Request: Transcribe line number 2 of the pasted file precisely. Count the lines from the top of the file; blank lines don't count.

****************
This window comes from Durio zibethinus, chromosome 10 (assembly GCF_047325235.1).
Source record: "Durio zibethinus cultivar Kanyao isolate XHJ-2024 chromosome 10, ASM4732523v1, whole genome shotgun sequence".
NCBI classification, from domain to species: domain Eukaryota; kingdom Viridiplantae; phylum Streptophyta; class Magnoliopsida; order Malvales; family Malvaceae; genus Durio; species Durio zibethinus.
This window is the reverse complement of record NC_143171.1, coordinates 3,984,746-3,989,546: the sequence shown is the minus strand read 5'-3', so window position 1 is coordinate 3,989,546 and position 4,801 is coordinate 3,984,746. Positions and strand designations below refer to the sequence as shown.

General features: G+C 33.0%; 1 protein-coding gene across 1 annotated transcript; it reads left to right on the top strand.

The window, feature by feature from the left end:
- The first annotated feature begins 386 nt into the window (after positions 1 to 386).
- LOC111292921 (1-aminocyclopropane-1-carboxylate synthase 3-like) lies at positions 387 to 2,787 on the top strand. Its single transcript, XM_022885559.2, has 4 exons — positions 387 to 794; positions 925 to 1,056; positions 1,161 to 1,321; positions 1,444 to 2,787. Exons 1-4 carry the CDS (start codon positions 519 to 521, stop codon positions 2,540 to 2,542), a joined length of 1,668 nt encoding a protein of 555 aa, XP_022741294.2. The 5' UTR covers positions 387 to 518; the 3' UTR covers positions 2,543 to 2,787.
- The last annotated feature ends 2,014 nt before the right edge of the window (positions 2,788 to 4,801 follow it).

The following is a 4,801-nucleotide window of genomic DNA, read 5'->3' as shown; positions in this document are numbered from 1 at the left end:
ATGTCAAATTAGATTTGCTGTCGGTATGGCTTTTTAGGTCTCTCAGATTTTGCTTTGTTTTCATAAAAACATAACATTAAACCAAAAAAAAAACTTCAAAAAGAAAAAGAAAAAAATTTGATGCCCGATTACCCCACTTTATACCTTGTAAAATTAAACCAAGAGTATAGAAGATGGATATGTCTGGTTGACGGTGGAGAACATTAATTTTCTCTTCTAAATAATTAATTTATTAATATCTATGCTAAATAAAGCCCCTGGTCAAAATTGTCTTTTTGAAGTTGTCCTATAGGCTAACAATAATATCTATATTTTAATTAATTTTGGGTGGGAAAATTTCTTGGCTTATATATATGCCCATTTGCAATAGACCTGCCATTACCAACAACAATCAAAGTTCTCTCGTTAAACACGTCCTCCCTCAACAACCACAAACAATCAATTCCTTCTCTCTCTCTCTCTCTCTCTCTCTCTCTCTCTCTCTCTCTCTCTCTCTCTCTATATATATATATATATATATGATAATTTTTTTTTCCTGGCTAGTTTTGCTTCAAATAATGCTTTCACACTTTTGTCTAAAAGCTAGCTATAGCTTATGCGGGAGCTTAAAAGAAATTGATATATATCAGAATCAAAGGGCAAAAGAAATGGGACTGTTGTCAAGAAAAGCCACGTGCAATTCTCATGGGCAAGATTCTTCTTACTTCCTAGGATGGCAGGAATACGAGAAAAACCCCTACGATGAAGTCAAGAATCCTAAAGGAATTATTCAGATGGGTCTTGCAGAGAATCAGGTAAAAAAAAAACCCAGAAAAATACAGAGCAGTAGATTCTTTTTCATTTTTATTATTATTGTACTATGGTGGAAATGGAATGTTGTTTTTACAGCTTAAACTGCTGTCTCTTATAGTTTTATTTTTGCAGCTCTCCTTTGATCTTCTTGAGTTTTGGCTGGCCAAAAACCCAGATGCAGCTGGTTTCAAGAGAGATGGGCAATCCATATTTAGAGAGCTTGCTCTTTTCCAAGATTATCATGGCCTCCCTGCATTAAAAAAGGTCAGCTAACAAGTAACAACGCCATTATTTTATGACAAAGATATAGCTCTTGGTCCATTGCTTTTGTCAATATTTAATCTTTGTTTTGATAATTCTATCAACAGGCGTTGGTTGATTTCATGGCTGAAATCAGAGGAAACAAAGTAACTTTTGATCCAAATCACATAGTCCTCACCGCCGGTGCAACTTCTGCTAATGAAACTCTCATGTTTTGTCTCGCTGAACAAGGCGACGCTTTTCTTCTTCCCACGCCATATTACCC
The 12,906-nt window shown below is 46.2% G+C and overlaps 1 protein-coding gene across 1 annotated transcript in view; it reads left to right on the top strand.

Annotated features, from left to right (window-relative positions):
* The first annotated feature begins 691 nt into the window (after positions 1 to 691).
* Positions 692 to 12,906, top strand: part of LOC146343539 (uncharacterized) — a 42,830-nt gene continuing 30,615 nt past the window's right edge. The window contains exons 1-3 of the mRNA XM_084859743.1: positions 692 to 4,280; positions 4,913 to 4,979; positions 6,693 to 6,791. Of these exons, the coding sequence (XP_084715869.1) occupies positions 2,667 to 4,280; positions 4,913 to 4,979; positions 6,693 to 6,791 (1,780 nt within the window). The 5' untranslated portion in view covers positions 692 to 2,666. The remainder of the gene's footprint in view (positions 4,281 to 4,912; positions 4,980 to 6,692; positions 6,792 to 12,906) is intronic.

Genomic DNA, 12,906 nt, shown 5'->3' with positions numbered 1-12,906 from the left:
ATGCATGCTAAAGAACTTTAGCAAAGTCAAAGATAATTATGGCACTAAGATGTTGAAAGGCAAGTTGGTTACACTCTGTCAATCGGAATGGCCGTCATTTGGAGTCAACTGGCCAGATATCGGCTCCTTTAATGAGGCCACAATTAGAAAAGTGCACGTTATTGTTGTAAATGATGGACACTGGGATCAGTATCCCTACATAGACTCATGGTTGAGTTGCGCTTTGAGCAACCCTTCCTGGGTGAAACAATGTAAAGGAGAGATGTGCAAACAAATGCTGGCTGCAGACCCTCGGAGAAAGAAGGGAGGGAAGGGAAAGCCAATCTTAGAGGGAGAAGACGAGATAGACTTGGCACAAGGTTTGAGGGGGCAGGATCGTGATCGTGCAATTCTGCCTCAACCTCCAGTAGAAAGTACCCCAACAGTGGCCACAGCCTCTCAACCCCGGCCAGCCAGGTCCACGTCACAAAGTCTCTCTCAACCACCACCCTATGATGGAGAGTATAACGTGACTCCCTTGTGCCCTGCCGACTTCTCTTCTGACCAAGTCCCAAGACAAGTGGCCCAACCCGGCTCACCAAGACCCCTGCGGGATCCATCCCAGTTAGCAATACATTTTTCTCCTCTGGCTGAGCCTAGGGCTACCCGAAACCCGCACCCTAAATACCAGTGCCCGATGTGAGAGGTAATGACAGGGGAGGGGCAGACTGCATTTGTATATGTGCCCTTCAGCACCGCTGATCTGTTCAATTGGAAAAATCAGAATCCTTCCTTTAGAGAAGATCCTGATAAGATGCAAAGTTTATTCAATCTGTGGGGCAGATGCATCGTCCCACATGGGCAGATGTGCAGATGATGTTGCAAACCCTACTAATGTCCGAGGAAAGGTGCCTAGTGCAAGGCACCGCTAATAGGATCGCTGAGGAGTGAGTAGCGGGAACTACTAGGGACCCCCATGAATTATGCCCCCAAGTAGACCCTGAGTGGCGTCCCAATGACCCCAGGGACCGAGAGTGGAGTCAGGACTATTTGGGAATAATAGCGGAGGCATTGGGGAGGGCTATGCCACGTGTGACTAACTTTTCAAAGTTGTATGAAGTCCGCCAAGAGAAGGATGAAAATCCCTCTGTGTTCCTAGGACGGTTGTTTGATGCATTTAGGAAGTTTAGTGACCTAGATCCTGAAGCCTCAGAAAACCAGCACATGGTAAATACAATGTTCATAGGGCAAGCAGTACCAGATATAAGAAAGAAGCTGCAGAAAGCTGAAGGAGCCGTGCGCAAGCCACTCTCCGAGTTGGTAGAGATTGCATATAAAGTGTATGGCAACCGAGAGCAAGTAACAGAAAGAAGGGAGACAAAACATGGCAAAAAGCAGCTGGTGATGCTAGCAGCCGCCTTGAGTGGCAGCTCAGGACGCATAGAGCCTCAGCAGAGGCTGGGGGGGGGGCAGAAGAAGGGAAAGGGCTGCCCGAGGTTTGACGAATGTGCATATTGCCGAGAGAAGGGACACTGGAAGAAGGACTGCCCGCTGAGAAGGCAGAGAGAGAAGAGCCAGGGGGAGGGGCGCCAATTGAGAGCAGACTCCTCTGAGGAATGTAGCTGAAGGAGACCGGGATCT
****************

Source record: "Durio zibethinus cultivar Kanyao isolate XHJ-2024 chromosome 10, ASM4732523v1, whole genome shotgun sequence".